April 22, 2014
Tony Blair insists the west needs to take sides in the Middle East and move the battle against Islamist extremism to the top of the political agenda.
In a speech to Bloomberg in London, the former Labour prime minister will say: “The important point for western opinion is that this is a struggle with two sides. So when we look at the Middle East and beyond it to Pakistan or Iran and elsewhere, it isn’t just a vast unfathomable mess with no end in sight and no one worthy of our support. It is in fact a struggle in which our own strategic interests are intimately involved; where there are indeed people we should support and who, ironically, are probably in the majority if only that majority were mobilised, organised and helped. But what is absolutely necessary is that we first liberate ourselves from our own attitude. We have to take sides. We have to stop treating each country on the basis of whatever seems to make for the easiest life for us at any one time. We have to have an approach to the region that is coherent and sees it as a whole. And above all, we have to commit. We have to engage”.
He will accept engagement comes at a cost, admitting there is no commitment that doesn’t mean taking a risk. His aides said the keynote speech was not a call for revolution across the region, but to recognise that the west cannot stand aside from struggles such as the one in Syria. Blair caused controversy when he sided with the Egyptian military’s overthrow of the democratically elected government of the Muslim Brotherhood, and his intervention in Iraq in 2003 has been cited as one reason why the west has refused to intervene more in the three-year Syrian war.
Blair said: “The threat of this radical Islam is not abating. It is growing. It is spreading across the world. It is destabilising communities and even nations. It is undermining the possibility of peaceful co-existence in an era of globalisation. And in the face of this threat we seem curiously reluctant to acknowledge it and powerless to counter it effectively”.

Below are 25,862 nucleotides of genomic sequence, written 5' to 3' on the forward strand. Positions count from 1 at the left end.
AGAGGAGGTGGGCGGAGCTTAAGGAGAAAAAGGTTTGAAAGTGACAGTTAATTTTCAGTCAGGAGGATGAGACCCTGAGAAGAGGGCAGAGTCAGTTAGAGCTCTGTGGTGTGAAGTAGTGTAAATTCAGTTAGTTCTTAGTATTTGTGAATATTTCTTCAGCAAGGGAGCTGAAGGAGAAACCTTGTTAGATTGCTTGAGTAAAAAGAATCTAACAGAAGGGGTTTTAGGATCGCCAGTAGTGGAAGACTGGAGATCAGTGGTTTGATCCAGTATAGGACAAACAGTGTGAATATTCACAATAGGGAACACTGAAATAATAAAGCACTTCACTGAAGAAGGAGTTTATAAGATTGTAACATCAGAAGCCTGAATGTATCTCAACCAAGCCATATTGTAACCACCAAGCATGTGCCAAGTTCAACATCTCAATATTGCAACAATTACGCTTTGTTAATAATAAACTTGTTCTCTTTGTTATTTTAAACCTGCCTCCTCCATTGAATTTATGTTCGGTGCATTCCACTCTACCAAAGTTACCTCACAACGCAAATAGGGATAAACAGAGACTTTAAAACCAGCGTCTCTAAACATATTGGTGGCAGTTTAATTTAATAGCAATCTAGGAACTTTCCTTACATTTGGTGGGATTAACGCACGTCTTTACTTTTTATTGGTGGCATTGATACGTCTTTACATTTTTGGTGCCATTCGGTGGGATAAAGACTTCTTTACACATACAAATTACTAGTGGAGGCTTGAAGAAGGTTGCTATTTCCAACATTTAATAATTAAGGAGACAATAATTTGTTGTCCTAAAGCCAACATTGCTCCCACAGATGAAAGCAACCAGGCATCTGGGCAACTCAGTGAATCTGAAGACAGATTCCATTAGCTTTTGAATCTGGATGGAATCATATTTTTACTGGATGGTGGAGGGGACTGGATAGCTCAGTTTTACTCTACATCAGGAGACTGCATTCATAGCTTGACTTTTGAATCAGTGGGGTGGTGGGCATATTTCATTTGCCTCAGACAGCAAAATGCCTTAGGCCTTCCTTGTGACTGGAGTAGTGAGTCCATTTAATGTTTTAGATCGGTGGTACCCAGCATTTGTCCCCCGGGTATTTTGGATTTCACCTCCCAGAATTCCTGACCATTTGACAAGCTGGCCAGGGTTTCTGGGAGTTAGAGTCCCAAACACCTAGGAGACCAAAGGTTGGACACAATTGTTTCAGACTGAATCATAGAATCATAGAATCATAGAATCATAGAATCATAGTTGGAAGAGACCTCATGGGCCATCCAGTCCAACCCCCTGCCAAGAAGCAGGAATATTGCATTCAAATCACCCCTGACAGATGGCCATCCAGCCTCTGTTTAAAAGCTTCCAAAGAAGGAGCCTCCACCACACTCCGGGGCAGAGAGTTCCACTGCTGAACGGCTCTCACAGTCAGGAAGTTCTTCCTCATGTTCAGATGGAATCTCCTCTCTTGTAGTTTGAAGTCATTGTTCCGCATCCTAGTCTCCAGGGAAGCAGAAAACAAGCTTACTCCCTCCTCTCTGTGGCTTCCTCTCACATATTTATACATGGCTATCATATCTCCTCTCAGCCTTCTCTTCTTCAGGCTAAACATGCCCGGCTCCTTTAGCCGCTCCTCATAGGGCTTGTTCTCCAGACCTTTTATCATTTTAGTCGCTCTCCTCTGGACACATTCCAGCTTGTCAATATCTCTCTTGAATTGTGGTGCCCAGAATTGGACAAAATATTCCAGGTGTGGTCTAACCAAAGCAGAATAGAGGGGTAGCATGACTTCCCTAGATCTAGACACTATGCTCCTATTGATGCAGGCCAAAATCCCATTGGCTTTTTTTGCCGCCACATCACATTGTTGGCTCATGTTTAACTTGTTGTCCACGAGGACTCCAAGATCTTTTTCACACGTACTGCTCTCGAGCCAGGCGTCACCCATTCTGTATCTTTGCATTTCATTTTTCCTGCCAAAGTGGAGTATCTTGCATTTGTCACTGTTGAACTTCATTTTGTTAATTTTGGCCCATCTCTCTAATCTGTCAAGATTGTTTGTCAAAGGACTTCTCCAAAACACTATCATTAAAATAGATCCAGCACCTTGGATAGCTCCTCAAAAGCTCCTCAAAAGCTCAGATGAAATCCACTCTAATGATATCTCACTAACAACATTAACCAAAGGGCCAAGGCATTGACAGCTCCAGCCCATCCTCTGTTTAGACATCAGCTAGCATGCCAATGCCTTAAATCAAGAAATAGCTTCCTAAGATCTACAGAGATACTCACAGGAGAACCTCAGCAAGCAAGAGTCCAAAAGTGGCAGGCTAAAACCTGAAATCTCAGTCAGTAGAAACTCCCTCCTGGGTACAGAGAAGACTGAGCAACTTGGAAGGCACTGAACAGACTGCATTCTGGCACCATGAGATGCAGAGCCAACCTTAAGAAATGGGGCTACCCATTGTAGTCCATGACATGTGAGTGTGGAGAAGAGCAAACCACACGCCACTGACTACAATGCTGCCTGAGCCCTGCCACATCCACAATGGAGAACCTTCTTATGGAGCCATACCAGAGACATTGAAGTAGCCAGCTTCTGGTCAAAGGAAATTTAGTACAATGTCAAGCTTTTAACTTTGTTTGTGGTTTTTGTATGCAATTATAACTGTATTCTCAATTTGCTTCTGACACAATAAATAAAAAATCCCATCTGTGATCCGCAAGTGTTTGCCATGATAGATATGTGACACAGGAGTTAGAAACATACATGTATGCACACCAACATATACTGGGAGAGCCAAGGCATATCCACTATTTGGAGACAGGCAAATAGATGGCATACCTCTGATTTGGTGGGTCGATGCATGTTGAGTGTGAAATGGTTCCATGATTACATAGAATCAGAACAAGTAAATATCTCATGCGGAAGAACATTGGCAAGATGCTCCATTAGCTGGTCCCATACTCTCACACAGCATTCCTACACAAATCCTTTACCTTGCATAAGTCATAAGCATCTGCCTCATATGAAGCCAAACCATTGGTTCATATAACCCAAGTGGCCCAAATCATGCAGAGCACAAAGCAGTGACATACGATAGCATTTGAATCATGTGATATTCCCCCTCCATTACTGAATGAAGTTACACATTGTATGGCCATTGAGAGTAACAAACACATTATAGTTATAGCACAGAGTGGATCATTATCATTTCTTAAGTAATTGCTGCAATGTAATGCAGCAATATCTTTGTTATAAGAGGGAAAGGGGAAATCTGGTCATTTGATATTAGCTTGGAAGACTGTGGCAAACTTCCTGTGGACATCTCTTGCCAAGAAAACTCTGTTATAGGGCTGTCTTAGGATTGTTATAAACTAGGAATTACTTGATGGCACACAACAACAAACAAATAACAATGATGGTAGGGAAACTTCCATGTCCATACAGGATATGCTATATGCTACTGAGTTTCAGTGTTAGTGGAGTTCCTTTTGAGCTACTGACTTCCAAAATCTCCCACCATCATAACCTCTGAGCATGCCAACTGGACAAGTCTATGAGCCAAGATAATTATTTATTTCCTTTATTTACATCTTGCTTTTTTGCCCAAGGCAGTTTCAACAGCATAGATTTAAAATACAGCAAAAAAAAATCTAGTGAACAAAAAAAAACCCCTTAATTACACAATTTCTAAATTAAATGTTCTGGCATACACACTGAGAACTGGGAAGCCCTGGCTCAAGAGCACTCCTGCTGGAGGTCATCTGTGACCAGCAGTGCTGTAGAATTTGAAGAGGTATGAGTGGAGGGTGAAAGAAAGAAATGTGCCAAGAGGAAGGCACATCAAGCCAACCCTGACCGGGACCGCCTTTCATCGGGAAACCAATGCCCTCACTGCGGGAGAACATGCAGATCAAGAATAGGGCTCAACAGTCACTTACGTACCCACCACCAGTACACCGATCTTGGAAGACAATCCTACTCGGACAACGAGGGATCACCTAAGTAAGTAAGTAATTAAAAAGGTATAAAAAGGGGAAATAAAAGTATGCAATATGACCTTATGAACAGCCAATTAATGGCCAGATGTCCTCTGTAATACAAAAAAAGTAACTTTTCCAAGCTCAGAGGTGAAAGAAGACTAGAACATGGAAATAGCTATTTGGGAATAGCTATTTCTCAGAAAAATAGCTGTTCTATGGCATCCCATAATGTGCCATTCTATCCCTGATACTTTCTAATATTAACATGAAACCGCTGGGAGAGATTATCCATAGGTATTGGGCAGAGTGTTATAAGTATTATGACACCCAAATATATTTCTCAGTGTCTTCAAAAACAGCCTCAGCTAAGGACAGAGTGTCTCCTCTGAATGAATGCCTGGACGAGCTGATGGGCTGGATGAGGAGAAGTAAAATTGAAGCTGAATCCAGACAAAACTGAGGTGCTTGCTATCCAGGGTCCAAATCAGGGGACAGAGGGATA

In a clear reference to Saudi Arabia, he said: “It is absurd to spend billions of dollars on security arrangements and on defence to protect ourselves against the consequences of an ideology that is being advocated in the formal and informal school systems and in civic institutions of the very countries with which we have intimate security and defence relationships.” Claiming that some of these countries want to break out of this ideology, but need the west to make it a core part of the international dialogue in order to force the necessary change within their own societies.
Blair will be unrepentant about his apparent rejection of democracy in Egypt, saying the “Muslim Brotherhood government was not simply a bad government. It was systematically taking over the traditions and institutions of the country.” Stating that the revolt of 30 June 2013 led by the army was “not an ordinary protest, it was the absolutely necessary rescue of a nation. We should support the new government and help.”
He suggested the West and Russia should unite to fight the common threat of Islamic fundamentalism across the Middle East – which was more important than disputes over Ukraine.
“On this issue, whatever our other differences, we should be prepared to reach out and cooperate with the East, and in particular, Russia and China. On this issue also, there is a complete identity of interest between East and West. China and Russia have exactly the same desire to defeat this ideology as do the USA and Europe. Here is a subject upon which all the principal nations of the G20 could come together, could agree to act, and could find common ground to common benefit. An international programme to eradicate religious intolerance and prejudice from school systems and informal education systems and from organisations in civic society would have a huge galvanising effect in making unacceptable what is currently ignored or tolerated.”
Across the Middle East, he will say, there is one essential struggle between pluralistic societies and open economies, where the attitudes and patterns of globalisation are embraced; and those who want to impose an ideology born out of a belief that there is one proper religion and one proper view of it, and that this view should exclusively determine the nature of society and the political economy.